The student will understand financial statements and balance sheets and will have a basic appreciation of the limits of practices and procedures for the disclosure of financial information arising from its preparation in accordance with accounting norms.
The student will have acquired sufficient theoretical and normative knowledge to make entries and to summarise transactions and other economic events; preparation of financial statements, control and analysis of business operations; financial analysis and projections.
Understanding of fundamental concepts related to Marketing.
Completion of practices, on the basis of exercises and presentations for the study and the analysis of the commercial decisions of the firm.
This course sets out an introduction to the concepts of Marketing, taking an in-depth look at the most relevant marketing questions today, such as the management of client relations and the concept of value, as well as the analysis of some business decisions.
Student will gain familiarity with the basic concepts and processes related to the commercial activity of the firm in the present-day context.
The curse is divided into four modules, in order to achieve these objectives.
In the first place, an introductory module, the objective of which is to conceptualize the boundaries and scope of marketing as an area of knowledge.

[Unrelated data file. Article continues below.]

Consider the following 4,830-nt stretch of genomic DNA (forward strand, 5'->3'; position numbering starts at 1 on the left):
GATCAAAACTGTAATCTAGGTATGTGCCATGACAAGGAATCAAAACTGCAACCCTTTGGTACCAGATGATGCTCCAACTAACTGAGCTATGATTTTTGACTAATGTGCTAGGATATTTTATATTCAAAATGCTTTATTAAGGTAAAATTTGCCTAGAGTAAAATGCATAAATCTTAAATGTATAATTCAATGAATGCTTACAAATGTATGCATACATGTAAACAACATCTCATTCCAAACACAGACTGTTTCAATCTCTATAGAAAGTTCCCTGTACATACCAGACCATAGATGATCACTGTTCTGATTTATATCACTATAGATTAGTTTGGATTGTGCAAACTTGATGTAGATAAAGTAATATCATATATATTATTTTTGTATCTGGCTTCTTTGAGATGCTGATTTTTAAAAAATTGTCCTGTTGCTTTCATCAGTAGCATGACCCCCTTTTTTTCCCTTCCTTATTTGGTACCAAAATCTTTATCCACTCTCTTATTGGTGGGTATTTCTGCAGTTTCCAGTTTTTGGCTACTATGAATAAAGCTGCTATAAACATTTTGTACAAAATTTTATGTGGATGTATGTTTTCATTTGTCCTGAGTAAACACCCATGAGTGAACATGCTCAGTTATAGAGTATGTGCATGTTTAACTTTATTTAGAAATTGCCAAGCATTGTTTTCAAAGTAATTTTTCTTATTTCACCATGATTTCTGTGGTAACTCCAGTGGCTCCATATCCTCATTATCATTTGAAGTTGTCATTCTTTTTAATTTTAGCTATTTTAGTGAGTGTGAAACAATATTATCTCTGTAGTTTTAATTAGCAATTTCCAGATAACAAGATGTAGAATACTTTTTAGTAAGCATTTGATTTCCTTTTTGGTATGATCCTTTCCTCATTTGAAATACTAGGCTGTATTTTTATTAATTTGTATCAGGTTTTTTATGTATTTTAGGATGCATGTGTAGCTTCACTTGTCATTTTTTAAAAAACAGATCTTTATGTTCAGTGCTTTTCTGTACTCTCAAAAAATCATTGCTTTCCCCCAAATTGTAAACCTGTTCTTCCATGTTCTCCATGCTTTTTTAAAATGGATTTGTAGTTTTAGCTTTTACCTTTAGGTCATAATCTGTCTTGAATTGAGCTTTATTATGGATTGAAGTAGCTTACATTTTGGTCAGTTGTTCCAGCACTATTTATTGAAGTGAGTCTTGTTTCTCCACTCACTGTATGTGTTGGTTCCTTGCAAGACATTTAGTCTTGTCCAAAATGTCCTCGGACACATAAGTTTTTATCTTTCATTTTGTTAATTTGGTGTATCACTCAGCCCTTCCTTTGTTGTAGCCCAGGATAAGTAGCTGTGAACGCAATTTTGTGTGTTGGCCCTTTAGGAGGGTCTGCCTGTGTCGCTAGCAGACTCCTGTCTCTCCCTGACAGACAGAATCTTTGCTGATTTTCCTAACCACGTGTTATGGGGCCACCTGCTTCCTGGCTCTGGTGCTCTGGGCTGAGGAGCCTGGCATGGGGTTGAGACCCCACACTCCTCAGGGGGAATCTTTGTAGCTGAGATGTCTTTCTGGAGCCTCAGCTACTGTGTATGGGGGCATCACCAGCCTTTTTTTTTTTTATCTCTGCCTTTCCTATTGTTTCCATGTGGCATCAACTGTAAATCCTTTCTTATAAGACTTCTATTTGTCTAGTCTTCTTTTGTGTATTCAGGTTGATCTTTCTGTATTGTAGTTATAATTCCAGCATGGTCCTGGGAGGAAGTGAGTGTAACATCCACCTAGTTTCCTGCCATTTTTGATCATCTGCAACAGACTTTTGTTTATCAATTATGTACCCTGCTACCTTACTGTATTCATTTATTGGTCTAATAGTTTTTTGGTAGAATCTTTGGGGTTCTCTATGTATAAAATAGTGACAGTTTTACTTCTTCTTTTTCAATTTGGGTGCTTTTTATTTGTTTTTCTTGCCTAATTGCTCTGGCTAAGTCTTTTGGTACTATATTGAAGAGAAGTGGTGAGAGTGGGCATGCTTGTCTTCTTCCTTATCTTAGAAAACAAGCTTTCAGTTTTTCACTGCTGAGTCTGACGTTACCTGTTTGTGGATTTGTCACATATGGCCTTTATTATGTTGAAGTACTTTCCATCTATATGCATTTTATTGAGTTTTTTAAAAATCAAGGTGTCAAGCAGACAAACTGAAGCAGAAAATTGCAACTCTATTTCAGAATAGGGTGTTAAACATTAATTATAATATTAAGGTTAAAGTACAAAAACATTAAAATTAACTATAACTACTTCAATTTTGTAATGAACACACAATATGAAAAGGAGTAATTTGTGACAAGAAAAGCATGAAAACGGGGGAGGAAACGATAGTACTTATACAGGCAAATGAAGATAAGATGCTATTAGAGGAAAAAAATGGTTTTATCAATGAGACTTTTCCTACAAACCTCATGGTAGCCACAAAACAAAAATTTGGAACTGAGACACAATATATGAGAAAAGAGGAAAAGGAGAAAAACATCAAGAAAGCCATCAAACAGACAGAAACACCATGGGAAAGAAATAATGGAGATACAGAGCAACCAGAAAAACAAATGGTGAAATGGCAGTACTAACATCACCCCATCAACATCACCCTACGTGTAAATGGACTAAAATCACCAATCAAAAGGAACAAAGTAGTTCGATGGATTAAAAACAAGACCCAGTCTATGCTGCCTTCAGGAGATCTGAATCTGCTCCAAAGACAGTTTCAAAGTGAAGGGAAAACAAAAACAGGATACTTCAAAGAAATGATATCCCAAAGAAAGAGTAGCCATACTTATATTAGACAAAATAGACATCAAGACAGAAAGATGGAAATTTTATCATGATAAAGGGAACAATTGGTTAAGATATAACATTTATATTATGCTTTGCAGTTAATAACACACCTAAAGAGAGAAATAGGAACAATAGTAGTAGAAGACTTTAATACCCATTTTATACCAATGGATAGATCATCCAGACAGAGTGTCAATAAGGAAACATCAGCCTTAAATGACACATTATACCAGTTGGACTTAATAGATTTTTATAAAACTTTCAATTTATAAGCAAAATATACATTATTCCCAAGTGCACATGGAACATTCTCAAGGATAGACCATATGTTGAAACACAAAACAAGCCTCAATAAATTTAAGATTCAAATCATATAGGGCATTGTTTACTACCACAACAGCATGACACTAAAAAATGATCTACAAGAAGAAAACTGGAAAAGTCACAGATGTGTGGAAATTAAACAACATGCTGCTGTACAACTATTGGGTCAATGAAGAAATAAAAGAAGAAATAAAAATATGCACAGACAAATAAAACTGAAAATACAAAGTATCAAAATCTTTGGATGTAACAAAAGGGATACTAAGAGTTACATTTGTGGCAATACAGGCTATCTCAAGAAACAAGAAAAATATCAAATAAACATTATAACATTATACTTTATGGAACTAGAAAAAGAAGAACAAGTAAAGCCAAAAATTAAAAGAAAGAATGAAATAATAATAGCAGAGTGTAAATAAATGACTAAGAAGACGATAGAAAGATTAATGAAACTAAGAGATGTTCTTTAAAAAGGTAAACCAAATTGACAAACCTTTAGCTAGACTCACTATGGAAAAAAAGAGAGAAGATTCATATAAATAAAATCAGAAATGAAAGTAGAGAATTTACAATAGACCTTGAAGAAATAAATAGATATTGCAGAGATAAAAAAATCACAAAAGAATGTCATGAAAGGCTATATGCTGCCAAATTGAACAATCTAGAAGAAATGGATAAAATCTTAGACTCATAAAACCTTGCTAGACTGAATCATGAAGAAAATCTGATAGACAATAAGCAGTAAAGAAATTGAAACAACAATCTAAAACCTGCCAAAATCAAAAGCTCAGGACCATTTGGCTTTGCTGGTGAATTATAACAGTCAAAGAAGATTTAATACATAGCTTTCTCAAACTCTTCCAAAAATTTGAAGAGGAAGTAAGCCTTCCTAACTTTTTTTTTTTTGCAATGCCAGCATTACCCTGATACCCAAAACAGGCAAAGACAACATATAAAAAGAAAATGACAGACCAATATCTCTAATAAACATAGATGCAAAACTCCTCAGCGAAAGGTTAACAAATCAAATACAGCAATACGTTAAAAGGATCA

This first module, with the title “Marketing in the firm”, is for the student to have the opportunity to become familiar with the concept of marketing, in terms of its evolution, and for the student to gain a deeper idea of the integration of marketing in the overall organization and the very important role played by segmentation.
The second module focuses on the analysis of consumer and organizational behaviour and the usefulness of commercial research.
Accordingly, having proposed the different elements and agents that intervene in the commercial system, questions relating to the determining factors in the behaviour of the consumer and sources of information are introduced.
The third module analyses Marketing instruments for intervention in the commercial system, the Marketing-Mix variables.
Finally, the subject module is completed with a vision of new Marketing techniques and the impact of new technologies.
3 Credits; Semester II
Human Resource Management*
Understand the fundamental principles of the Theory of the Firm and the concepts and tools needed for organizational management.
Understand the relation between the environment and the organization and the way in which resources are managed by the firm for the continual adaptation of organizations to new environmental circumstances.
Develop the capability to search for, store and process information for decision taking and independent learning.
3 Credits; Semester II
INT 411 Internships & community service
Internships (for-credit) and community service (not-for-credit) allow students to learn from practical experience not attainable in a classroom setting.
Internships require a minimum commitment of 120 hours (3 credits), but can be extended to 240 hours (6 credits).
Community service does not have a minimum time requirement.
Placement is based on professional interests.
Positions are available in business, medicine, health and public service.
Below is a list of possible placements.
Actual placement may be at a different company or organization.